Asked about the role of artificial intelligence in the workforce, the panelists acknowledged the technology’s capacity to revolutionize certain job functions and eradicate tedious tasks. But they agreed that while AI can handle certain tasks efficiently, it remains crucial to preserve and enhance uniquely human qualities such as creativity and social understanding. “Humans right now are just way better than any AI system on the social and emotional [level],” Breazeal said, emphasizing the importance of viewing AI as a complement to human capabilities rather than a replacement. 

Research has found that the rise of AI has triggered a deep sense of unease and source of stress among the general public, as many fear their jobs will be replaced by more intelligent artificial systems. But the panelists disagreed with that notion.

“There are a lot of jobs that are really important to what makes us human,” Landay added. “We heard some of the things about creativity, about understanding people. We're social animals. Those are things that AI is not going to do well anytime in the near future.”

Landay continued: “The real thing we want to do with AI is figure out how we can use it as an augmentation of what makes us human.” In the healthcare sector, for example, he said that AI will not replace the job of a radiologist but rather that radiologists who use AI will replace those who do not use the technology in their practices. “It's really important for educating our workforce to understand how to use AI and that we as designers and technologists are building systems that will help people be better at the jobs that they do. And that's where AI is going to have a positive impact.”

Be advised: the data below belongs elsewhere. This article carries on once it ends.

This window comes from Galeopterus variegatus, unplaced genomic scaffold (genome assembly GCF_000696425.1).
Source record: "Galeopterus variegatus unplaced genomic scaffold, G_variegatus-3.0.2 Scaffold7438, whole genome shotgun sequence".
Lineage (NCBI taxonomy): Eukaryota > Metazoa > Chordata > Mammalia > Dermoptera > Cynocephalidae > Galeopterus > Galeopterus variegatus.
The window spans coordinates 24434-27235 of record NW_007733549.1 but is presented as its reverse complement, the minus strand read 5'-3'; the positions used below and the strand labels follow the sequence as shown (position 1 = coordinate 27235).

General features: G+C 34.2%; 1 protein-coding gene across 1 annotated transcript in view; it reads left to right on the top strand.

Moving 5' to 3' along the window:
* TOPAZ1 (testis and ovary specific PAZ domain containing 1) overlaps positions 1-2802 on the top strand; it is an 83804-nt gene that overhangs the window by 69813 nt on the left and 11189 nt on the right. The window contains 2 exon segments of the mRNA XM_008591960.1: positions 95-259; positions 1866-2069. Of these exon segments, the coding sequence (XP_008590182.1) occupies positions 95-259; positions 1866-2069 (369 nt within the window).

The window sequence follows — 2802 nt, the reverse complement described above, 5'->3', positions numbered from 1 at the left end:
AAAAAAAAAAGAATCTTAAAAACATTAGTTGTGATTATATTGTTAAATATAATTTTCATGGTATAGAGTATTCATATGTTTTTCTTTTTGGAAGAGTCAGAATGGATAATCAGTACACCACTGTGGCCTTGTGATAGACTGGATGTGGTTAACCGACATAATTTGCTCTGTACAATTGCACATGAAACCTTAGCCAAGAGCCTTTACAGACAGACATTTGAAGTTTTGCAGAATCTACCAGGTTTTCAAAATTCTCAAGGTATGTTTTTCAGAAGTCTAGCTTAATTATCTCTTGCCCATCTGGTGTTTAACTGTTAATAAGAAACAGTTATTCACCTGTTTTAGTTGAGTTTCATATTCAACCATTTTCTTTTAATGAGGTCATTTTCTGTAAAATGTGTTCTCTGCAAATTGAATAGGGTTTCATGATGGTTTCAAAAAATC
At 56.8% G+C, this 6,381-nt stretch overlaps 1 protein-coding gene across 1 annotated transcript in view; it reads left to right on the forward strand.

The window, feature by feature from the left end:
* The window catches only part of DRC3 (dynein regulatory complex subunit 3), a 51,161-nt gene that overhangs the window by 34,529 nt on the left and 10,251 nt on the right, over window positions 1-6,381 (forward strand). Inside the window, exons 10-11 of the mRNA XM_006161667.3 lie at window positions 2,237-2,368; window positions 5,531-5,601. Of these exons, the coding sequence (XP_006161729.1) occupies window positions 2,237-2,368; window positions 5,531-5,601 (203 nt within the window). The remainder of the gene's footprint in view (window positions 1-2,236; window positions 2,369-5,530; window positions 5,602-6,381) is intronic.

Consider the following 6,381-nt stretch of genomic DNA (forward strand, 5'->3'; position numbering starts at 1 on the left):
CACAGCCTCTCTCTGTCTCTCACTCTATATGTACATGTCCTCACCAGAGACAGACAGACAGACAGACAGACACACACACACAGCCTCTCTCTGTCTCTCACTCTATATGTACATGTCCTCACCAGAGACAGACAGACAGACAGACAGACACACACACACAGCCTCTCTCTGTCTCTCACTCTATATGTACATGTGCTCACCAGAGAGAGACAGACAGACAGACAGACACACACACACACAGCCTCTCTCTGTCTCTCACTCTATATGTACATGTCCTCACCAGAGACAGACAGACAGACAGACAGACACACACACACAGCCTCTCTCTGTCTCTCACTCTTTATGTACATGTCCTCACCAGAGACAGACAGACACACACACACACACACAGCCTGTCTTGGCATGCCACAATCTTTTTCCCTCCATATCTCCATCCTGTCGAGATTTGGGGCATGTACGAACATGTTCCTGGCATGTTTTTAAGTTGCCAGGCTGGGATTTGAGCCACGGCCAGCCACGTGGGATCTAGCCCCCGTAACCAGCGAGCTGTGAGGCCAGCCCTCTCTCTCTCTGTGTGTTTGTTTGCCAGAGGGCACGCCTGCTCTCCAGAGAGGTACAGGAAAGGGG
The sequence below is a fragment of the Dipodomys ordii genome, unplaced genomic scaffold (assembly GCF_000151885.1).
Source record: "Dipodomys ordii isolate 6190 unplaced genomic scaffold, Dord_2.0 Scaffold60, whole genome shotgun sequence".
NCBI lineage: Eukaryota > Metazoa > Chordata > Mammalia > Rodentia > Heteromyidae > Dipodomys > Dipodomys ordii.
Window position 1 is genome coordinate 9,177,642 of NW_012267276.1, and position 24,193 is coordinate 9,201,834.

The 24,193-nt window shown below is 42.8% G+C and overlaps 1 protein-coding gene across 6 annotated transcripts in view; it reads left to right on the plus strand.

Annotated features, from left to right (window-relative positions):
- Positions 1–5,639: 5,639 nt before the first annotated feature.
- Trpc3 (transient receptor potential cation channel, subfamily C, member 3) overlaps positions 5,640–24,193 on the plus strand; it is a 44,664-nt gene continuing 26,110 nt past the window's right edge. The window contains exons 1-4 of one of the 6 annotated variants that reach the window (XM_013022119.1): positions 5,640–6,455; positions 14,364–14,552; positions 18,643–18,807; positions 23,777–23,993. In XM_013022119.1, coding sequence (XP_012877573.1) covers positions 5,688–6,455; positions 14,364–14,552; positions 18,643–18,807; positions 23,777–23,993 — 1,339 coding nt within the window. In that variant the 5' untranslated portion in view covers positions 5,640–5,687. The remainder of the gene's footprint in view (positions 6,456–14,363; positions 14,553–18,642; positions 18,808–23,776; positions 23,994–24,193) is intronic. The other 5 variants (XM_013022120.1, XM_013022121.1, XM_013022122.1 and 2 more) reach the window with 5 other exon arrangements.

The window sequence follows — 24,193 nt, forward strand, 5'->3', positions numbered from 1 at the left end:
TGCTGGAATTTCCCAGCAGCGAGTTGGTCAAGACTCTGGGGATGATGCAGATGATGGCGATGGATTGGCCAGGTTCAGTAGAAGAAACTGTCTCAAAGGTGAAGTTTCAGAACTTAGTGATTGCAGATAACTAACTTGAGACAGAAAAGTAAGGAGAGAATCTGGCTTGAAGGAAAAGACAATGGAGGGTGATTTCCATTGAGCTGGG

Urtasun said that while her self-driving truck startup eliminates most human truck drivers, it allows those workers to consider more attractive jobs that don’t require being on the road for weeks. “Driving trucks is a very, very hard job to do. People do not want to go weeks without seeing their families. If you look at the average age of that truck driver 20 years ago, it was 35. 10 years ago it was 45. Today it’s 55,” she said. “I think that this technology has so much potential in terms of removing some of the things that humans really shouldn't be doing.”